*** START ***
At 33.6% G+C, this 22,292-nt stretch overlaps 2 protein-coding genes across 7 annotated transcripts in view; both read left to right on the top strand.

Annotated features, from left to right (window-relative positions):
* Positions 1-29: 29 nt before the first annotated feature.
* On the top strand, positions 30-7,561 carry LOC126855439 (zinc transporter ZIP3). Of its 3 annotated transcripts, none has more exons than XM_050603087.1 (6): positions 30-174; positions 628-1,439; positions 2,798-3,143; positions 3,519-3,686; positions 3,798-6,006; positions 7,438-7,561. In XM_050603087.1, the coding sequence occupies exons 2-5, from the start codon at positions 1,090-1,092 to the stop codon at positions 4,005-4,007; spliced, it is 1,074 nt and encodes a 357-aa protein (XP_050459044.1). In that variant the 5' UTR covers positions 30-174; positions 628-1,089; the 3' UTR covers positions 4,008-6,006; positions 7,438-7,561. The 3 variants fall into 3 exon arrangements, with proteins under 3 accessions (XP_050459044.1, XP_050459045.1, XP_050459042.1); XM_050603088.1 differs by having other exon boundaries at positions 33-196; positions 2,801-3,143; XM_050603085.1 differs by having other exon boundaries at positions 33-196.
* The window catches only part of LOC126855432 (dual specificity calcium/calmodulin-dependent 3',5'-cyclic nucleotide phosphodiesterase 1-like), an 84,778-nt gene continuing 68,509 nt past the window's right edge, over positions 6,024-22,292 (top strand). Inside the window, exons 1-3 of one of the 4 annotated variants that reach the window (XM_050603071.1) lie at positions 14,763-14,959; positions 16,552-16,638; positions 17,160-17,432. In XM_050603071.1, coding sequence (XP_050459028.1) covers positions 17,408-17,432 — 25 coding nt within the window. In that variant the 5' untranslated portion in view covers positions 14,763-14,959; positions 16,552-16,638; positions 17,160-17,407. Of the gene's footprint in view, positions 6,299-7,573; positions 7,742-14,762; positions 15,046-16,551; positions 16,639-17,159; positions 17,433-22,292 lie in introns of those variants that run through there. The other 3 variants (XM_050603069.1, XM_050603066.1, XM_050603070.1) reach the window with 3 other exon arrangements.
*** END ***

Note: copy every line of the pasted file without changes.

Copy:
At 33.6% G+C, this 22,292-nt stretch overlaps 2 protein-coding genes across 7 annotated transcripts in view; both read left to right on the top strand.

Annotated features, from left to right (window-relative positions):
* Positions 1-29: 29 nt before the first annotated feature.
* On the top strand, positions 30-7,561 carry LOC126855439 (zinc transporter ZIP3). Of its 3 annotated transcripts, none has more exons than XM_050603087.1 (6): positions 30-174; positions 628-1,439; positions 2,798-3,143; positions 3,519-3,686; positions 3,798-6,006; positions 7,438-7,561. In XM_050603087.1, the coding sequence occupies exons 2-5, from the start codon at positions 1,090-1,092 to the stop codon at positions 4,005-4,007; spliced, it is 1,074 nt and encodes a 357-aa protein (XP_050459044.1). In that variant the 5' UTR covers positions 30-174; positions 628-1,089; the 3' UTR covers positions 4,008-6,006; positions 7,438-7,561. The 3 variants fall into 3 exon arrangements, with proteins under 3 accessions (XP_050459044.1, XP_050459045.1, XP_050459042.1); XM_050603088.1 differs by having other exon boundaries at positions 33-196; positions 2,801-3,143; XM_050603085.1 differs by having other exon boundaries at positions 33-196.
* The window catches only part of LOC126855432 (dual specificity calcium/calmodulin-dependent 3',5'-cyclic nucleotide phosphodiesterase 1-like), an 84,778-nt gene continuing 68,509 nt past the window's right edge, over positions 6,024-22,292 (top strand). Inside the window, exons 1-3 of one of the 4 annotated variants that reach the window (XM_050603071.1) lie at positions 14,763-14,959; positions 16,552-16,638; positions 17,160-17,432. In XM_050603071.1, coding sequence (XP_050459028.1) covers positions 17,408-17,432 — 25 coding nt within the window. In that variant the 5' untranslated portion in view covers positions 14,763-14,959; positions 16,552-16,638; positions 17,160-17,407. Of the gene's footprint in view, positions 6,299-7,573; positions 7,742-14,762; positions 15,046-16,551; positions 16,639-17,159; positions 17,433-22,292 lie in introns of those variants that run through there. The other 3 variants (XM_050603069.1, XM_050603066.1, XM_050603070.1) reach the window with 3 other exon arrangements.